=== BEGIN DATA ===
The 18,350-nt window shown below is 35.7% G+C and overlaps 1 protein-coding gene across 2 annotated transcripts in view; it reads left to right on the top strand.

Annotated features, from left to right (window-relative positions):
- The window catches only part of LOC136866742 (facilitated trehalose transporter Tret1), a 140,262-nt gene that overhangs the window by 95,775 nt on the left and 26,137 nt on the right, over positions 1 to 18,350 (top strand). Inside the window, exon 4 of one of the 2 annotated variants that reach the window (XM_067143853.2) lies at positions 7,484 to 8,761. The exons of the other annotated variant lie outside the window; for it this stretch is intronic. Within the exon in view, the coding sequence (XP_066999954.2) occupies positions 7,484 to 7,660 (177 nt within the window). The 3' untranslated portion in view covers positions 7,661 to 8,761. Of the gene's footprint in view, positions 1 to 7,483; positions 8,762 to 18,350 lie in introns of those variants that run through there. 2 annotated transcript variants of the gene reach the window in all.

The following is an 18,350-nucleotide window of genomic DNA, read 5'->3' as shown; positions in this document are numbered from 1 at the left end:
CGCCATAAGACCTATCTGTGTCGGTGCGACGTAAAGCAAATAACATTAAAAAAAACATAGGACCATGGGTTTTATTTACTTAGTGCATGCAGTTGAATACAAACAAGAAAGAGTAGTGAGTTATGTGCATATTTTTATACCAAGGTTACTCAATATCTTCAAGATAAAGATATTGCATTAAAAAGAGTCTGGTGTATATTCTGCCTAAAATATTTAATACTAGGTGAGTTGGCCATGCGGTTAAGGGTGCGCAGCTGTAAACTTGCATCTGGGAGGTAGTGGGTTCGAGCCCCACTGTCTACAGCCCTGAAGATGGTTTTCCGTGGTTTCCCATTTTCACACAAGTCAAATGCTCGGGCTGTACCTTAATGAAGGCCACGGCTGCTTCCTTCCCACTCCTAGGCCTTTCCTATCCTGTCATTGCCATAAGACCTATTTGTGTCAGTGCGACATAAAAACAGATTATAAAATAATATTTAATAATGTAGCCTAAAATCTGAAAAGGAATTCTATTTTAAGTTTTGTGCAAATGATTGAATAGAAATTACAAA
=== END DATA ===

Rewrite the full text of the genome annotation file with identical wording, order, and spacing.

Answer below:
The 18,350-nt window shown below is 35.7% G+C and overlaps 1 protein-coding gene across 2 annotated transcripts in view; it reads left to right on the top strand.

Annotated features, from left to right (window-relative positions):
- The window catches only part of LOC136866742 (facilitated trehalose transporter Tret1), a 140,262-nt gene that overhangs the window by 95,775 nt on the left and 26,137 nt on the right, over positions 1 to 18,350 (top strand). Inside the window, exon 4 of one of the 2 annotated variants that reach the window (XM_067143853.2) lies at positions 7,484 to 8,761. The exons of the other annotated variant lie outside the window; for it this stretch is intronic. Within the exon in view, the coding sequence (XP_066999954.2) occupies positions 7,484 to 7,660 (177 nt within the window). The 3' untranslated portion in view covers positions 7,661 to 8,761. Of the gene's footprint in view, positions 1 to 7,483; positions 8,762 to 18,350 lie in introns of those variants that run through there. 2 annotated transcript variants of the gene reach the window in all.

The following is an 18,350-nucleotide window of genomic DNA, read 5'->3' as shown; positions in this document are numbered from 1 at the left end:
CGCCATAAGACCTATCTGTGTCGGTGCGACGTAAAGCAAATAACATTAAAAAAAACATAGGACCATGGGTTTTATTTACTTAGTGCATGCAGTTGAATACAAACAAGAAAGAGTAGTGAGTTATGTGCATATTTTTATACCAAGGTTACTCAATATCTTCAAGATAAAGATATTGCATTAAAAAGAGTCTGGTGTATATTCTGCCTAAAATATTTAATACTAGGTGAGTTGGCCATGCGGTTAAGGGTGCGCAGCTGTAAACTTGCATCTGGGAGGTAGTGGGTTCGAGCCCCACTGTCTACAGCCCTGAAGATGGTTTTCCGTGGTTTCCCATTTTCACACAAGTCAAATGCTCGGGCTGTACCTTAATGAAGGCCACGGCTGCTTCCTTCCCACTCCTAGGCCTTTCCTATCCTGTCATTGCCATAAGACCTATTTGTGTCAGTGCGACATAAAAACAGATTATAAAATAATATTTAATAATGTAGCCTAAAATCTGAAAAGGAATTCTATTTTAAGTTTTGTGCAAATGATTGAATAGAAATTACAAA